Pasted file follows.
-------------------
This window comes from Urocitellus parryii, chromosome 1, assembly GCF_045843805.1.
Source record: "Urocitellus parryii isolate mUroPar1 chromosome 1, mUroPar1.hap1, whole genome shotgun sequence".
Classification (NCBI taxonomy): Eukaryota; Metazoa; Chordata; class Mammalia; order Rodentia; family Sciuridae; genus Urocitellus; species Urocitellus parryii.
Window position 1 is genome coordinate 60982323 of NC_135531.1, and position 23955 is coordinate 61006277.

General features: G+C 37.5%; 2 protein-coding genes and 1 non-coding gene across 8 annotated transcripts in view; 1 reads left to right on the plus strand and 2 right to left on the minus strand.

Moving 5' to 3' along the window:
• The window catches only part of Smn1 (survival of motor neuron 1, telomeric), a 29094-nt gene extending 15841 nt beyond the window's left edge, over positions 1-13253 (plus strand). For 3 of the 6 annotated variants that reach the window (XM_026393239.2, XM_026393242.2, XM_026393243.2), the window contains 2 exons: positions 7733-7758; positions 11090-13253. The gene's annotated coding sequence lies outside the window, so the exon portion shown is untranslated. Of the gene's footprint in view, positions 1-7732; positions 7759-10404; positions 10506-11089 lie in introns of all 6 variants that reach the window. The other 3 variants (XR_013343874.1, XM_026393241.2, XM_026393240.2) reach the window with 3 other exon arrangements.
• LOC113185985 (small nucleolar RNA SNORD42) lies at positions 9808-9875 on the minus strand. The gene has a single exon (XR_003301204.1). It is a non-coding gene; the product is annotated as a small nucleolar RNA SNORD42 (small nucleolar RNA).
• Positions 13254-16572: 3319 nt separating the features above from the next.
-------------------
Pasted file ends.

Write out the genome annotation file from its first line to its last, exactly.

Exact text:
This window comes from Urocitellus parryii, chromosome 1, assembly GCF_045843805.1.
Source record: "Urocitellus parryii isolate mUroPar1 chromosome 1, mUroPar1.hap1, whole genome shotgun sequence".
Classification (NCBI taxonomy): Eukaryota; Metazoa; Chordata; class Mammalia; order Rodentia; family Sciuridae; genus Urocitellus; species Urocitellus parryii.
Window position 1 is genome coordinate 60982323 of NC_135531.1, and position 23955 is coordinate 61006277.

General features: G+C 37.5%; 2 protein-coding genes and 1 non-coding gene across 8 annotated transcripts in view; 1 reads left to right on the plus strand and 2 right to left on the minus strand.

Moving 5' to 3' along the window:
• The window catches only part of Smn1 (survival of motor neuron 1, telomeric), a 29094-nt gene extending 15841 nt beyond the window's left edge, over positions 1-13253 (plus strand). For 3 of the 6 annotated variants that reach the window (XM_026393239.2, XM_026393242.2, XM_026393243.2), the window contains 2 exons: positions 7733-7758; positions 11090-13253. The gene's annotated coding sequence lies outside the window, so the exon portion shown is untranslated. Of the gene's footprint in view, positions 1-7732; positions 7759-10404; positions 10506-11089 lie in introns of all 6 variants that reach the window. The other 3 variants (XR_013343874.1, XM_026393241.2, XM_026393240.2) reach the window with 3 other exon arrangements.
• LOC113185985 (small nucleolar RNA SNORD42) lies at positions 9808-9875 on the minus strand. The gene has a single exon (XR_003301204.1). It is a non-coding gene; the product is annotated as a small nucleolar RNA SNORD42 (small nucleolar RNA).
• Positions 13254-16572: 3319 nt separating the features above from the next.